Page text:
stairs led to the ‘men's dormitory’ - a large bleak room containing half a dozen metalbeds and a box of blankets and pillows. After a meal, I sat alone in the dining roomand studied the hostel rules displayed above the ﬁreplace. I even toyed with the ideaof seeing how many I might break. Then I tried reading a book, but it only increasedmy sense of isolation. Occasionally, I glanced outside, but no one else came up thepath. Eventually, I took a ﬁnal look at the stars, closed the front door and went up tobed. The room was cold, but tucked up in a sheet sleeping bag under three blanketsand a coat, I soon fell asleep.
I am dreaming. I am cycling alone along an endless country road. It is a bog road bordered by ﬁelds of rushes and stunted trees. There are no turnings or junctions, farms or villages. Gradually, night falls but I must keep riding. In the darkness, a pair of eyes stares at me - they are ﬁlled with malice and could belong to a bird of prey, possibly an eagle. I get off the bike and hide. What happens next occurssuddenly and with some violence. A long thin hand, it might even be a claw, appears from nowhere and hovers above me. Then, without warning, it plunges down and grabs hold of my bedding. There is the sound of a gale howling as the bedclothes aretorn from me. They ﬂy upwards and disappear, and then there is only silence.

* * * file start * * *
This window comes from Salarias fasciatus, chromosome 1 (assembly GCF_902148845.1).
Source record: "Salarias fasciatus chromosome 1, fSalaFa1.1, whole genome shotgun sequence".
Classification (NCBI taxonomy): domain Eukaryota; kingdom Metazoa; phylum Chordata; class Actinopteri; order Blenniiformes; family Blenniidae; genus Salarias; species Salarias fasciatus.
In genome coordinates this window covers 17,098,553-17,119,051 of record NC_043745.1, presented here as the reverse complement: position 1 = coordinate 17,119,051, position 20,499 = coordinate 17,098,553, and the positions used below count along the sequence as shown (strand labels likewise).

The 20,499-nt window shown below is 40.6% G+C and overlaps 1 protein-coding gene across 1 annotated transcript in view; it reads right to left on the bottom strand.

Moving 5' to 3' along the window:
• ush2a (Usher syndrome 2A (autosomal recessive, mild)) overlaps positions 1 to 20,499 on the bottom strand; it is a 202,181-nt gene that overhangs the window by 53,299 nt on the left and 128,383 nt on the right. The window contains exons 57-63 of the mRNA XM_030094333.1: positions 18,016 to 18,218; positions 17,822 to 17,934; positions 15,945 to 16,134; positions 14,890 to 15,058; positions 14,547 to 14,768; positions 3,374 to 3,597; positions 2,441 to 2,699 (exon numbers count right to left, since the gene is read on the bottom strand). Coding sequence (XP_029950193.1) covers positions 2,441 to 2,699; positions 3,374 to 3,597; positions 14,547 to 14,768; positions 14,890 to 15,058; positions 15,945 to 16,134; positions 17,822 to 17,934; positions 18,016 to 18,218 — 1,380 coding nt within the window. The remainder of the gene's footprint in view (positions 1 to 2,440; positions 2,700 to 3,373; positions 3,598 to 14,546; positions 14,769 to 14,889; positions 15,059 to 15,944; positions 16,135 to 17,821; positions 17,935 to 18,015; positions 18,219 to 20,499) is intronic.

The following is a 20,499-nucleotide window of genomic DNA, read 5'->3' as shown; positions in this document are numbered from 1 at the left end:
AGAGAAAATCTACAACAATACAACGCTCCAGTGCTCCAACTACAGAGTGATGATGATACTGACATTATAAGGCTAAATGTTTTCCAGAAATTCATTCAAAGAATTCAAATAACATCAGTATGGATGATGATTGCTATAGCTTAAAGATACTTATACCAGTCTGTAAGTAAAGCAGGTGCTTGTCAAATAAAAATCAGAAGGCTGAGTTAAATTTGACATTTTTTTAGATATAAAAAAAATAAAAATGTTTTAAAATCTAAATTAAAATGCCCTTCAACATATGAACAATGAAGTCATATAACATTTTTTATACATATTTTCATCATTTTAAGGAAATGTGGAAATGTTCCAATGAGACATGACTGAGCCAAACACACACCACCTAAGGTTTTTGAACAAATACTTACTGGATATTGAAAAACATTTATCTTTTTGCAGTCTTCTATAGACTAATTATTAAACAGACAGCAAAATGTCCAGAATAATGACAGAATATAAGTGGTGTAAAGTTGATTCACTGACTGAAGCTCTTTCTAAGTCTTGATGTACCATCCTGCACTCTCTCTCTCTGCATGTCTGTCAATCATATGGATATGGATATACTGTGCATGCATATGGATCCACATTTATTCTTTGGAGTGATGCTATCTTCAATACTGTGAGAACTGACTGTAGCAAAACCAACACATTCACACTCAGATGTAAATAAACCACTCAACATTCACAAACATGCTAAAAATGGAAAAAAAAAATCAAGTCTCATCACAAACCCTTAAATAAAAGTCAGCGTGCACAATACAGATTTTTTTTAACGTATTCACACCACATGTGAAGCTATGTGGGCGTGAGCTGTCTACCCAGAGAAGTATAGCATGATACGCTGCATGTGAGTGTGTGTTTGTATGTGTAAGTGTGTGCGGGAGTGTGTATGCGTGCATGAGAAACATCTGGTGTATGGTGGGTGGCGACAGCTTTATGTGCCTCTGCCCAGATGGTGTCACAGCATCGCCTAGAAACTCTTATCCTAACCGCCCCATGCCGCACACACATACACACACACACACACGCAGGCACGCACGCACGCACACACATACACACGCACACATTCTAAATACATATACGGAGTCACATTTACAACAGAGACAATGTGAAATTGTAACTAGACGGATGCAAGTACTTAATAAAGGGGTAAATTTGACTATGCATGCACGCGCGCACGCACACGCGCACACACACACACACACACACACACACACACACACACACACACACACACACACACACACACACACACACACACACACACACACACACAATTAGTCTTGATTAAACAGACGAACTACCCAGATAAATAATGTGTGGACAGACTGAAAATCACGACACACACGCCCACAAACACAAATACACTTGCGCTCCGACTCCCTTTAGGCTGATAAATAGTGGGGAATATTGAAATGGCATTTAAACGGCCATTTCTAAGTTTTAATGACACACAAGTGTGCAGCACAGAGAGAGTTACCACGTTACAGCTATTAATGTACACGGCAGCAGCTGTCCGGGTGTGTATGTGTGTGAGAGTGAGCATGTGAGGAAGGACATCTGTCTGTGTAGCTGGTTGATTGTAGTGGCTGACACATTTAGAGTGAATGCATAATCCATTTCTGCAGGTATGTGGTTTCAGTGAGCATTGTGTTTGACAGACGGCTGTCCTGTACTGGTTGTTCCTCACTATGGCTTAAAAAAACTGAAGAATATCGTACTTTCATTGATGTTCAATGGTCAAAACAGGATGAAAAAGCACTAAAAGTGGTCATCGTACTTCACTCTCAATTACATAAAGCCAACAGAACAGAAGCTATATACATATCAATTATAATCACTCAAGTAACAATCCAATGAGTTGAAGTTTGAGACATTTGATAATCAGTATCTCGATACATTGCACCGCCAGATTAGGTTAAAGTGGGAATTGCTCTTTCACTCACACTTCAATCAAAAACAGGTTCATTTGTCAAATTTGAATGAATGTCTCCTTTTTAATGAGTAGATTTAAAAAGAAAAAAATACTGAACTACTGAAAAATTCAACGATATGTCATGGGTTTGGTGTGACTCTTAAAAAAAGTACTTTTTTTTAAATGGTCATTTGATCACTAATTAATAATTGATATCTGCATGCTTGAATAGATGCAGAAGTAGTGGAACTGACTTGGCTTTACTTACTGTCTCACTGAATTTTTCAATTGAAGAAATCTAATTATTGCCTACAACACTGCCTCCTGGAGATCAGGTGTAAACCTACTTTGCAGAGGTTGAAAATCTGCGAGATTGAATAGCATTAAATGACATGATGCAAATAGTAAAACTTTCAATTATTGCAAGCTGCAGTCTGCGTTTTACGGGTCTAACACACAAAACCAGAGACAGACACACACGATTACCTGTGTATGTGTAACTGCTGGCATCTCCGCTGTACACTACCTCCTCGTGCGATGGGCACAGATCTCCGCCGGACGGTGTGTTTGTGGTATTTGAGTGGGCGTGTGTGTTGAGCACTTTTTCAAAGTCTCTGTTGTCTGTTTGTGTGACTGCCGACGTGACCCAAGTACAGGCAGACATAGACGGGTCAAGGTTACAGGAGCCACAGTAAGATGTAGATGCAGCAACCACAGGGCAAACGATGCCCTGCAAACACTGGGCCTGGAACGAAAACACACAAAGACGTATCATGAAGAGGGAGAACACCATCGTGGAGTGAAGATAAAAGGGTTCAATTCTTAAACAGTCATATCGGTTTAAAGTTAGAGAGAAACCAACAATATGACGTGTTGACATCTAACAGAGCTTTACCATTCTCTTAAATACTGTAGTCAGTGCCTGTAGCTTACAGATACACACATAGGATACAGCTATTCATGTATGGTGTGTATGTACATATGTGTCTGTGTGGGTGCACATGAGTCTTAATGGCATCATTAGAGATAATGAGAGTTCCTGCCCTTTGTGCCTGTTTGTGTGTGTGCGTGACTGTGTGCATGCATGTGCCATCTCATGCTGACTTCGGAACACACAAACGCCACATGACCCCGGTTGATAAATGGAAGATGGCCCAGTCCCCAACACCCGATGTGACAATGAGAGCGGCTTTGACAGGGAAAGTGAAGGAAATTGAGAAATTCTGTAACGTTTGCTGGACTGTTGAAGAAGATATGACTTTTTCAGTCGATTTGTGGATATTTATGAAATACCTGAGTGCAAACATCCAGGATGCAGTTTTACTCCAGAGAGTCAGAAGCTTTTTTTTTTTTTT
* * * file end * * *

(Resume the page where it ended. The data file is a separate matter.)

I awoke with a start and sat bolt upright with my heart beating like a drum. Then Igradually relaxed as I realised that this was a nightmare. The house was silent and thedormitory door was closed. As I settled down again, I discovered that my coat andblankets were missing and I assumed that they had slipped off the bed. I gropedaround but could feel only the cold ﬂoorboards. This was strange. Perhaps alatecomer to the hostel had taken them? A waning moon shone through the dormitorywindow and threw just enough light for me to see around the room. I studied each of the other ﬁve beds in turn, but they were empty. I remembered the dream and becameanxious and confused. The bedding couldn’t have just disappeared through a brickwall or a closed door, but it was no longer in that room. Where could it have gone andwho could have removed it so swiftly?I had never been so frightened in my life. I don’t know how long I sat there shakingbut, eventually, I summoned the courage to get out of bed and open the dormitorydoor. ‘Is there anyone there?’ I called nervously, but my voice just echoed through thesilent house. Then I noticed a dark shape lying on a landing halfway down the stairs;it was one of my blankets. I thought that perhaps a dog had entered the room anddragged the bedclothes down the stairs. At this point, I hadn’t considered how ananimal might open and close a door, but what I saw next dispelled this notion. Furtherdown the staircase was my second blanket - lying on top of the banister rail. As Istood shivering in the hall, I became aware that the front door to the hostel was wide